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December 1, 2011

Japanese Volunteer boosts soap making Cooperative

PhotoMs. Kasama showing Turumwe member how to give shape to the soap

Ms. Kasama Mai has been touched by the power of forgiveness that she found in a women cooperative that she has been supporting to generate some income and allow them better lives. Turumwe meaning ‘we are one’, is made of 36 women who in fact have dramatically different backgrounds. Some are genocide survivors and others are the wives of genocide perpetrators. Despite this they work side by side, making soaps.

Ms. Kasama said "I couldn't believe how people who were enemies could now live and share almost everything. It has touched my heart and challenged me because I am easily angered by nature".

The women have been attending reconciliation workshops organized by an international NGO called REACH (Rehabilitation, Education and Community Health) which helped the women to forgive and live together despite the background. REACH has also provided financial support to the women to start a cooperative and do business.

Ms. Kasama met Turumwe cooperative in Nyamata Bugesera district in September 2010. The women had started making soap, but they were not making enough profit.

Lenia, who is in charge of accounting for Turumwe, said "We were really working hard, investing a lot of money and not gaining. The soap was made from palm oil and was not even viable."

Ms. Kasama decided to propose a new method of working which gave good results. Turumwe began making rose-shaped soaps which are now being sold in Heaven Restaurant in Kiyovu, and souvenir shops around Kigali.

PhotoTurumwe women wraping up the finished soaps

A member of Turumwe, Mrs. Ziada, 64, also emphasized how things changed positively. "The difference is really significant. Now by the help of Kasama, we take some hours to make quality soaps. It is the only natural soap locally made from eucalyptus oil giving it a good smell; in the rose attractive shape".

Ms Kasama said, "I am really proud to see the improvement they have made. They are organized and roles and responsibilities are clearly defined among the team. I am also happy that we could introduce a natural locally made soap to the Rwandan market".

She and her colleagues at Turumwe have been enjoying the result and are confident of getting more business. The Turumwe cooperative's new soaps were exhibited at the district trade fair, helping to cultivate more interest. And Ms. Kasama is working hard to help the cooperative access new markets such as supermarkets and hotels. She said, "We are looking forward to increasing our sales, targeting hotels having sauna and spa services because they got interested in the soap".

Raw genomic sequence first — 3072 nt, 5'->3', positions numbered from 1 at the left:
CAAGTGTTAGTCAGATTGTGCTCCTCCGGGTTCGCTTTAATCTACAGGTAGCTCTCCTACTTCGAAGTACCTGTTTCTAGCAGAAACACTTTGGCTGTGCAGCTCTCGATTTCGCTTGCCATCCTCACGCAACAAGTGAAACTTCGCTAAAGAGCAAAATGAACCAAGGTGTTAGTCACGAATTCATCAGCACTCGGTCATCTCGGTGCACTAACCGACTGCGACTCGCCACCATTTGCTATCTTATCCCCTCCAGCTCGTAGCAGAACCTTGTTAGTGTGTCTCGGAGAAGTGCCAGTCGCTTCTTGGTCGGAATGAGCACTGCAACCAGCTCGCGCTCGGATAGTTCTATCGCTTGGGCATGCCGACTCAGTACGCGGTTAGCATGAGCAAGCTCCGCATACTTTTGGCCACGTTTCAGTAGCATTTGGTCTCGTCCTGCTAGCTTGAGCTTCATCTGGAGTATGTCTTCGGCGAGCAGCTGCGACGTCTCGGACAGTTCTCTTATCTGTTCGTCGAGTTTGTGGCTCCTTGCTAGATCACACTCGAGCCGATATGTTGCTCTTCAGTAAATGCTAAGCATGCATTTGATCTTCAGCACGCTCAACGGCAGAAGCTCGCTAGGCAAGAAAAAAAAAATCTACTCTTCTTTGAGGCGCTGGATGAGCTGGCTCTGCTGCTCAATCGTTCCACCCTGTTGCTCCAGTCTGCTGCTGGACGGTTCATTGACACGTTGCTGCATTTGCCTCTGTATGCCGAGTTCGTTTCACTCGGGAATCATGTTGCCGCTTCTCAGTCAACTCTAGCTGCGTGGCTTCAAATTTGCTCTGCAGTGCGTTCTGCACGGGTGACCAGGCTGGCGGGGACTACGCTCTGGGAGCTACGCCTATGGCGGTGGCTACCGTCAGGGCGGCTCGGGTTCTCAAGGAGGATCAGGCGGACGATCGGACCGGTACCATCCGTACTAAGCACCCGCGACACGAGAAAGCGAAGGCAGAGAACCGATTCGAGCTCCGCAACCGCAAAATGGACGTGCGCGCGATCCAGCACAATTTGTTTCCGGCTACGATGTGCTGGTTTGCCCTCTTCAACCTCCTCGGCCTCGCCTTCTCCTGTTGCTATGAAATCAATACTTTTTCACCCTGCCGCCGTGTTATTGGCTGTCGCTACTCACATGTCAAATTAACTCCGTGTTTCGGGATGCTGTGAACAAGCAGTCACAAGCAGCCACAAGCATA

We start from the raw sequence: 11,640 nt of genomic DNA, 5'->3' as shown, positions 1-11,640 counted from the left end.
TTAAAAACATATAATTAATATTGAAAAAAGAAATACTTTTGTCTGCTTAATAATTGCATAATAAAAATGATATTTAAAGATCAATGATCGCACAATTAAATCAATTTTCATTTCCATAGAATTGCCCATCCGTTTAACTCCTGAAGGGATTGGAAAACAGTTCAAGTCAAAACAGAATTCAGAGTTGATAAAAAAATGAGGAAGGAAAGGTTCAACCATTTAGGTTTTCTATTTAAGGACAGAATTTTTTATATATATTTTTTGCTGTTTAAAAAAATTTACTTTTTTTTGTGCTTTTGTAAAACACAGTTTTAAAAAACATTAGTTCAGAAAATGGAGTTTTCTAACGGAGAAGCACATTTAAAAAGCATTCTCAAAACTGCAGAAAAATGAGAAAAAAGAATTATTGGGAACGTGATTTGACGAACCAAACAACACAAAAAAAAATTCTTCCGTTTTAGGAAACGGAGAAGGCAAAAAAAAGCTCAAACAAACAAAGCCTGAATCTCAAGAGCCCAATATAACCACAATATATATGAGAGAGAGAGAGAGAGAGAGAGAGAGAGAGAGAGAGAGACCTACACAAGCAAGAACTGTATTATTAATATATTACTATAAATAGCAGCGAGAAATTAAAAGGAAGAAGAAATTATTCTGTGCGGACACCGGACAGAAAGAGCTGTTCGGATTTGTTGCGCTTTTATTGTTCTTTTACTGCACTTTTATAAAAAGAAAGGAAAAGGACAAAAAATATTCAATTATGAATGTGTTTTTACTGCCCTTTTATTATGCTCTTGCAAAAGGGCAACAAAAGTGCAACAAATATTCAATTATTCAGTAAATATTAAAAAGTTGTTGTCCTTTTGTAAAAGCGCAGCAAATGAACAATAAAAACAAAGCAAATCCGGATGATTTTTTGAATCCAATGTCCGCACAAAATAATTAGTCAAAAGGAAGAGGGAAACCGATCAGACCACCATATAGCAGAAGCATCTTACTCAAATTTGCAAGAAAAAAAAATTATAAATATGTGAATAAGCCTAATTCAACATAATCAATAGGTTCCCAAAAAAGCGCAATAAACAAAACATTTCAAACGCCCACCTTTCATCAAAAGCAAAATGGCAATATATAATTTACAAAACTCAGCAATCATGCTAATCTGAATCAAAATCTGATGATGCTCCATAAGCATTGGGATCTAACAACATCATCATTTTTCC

Mrs. Ziada also said the cooperative is her only source of income. She manages to pay for school materials for her son who is still at secondary school, feed herself and pay someone to cultivate her field thanks to the cooperative. She said, "I gave these soaps to my son to use at school. Now he told me that all his friends want to buy and use it. This is a sign that our work will be more profitable".

Mr. Manasee Sehirima, pastor of some women from the cooperative has been elected president of Turumwe. He says that since Ms. Kasama started working with them, the cooperative's success is inspiring the women to work hard to get more profit. Using the profits they have been able to buy goats for each member, providing fertilizer for their fields. He said, "We plan to extend the business, so we started making accessories such as necklaces, bracelets, earrings, etc and will soon introduce them to market. We also plan to have and train new members who are in need so they can improve their lives as we have improved".

PhotoMs. Kasama,Turumwe members together with their president discussing

Before the end of her stay, Ms. Kasama wants to help the cooperative to work independently to ensure the sustainability of the business after she leaves. She will return to Japan in January 2012 after two years of volunteering. She said her experience in Rwanda has given her the desire to work hand in hand with local people, support and learn from them.

Currently, 44 Japanese Volunteers are working in various fields such as education, rural community development and supporting youth activities across Rwanda through Japan International Cooperation Agency (JICA).

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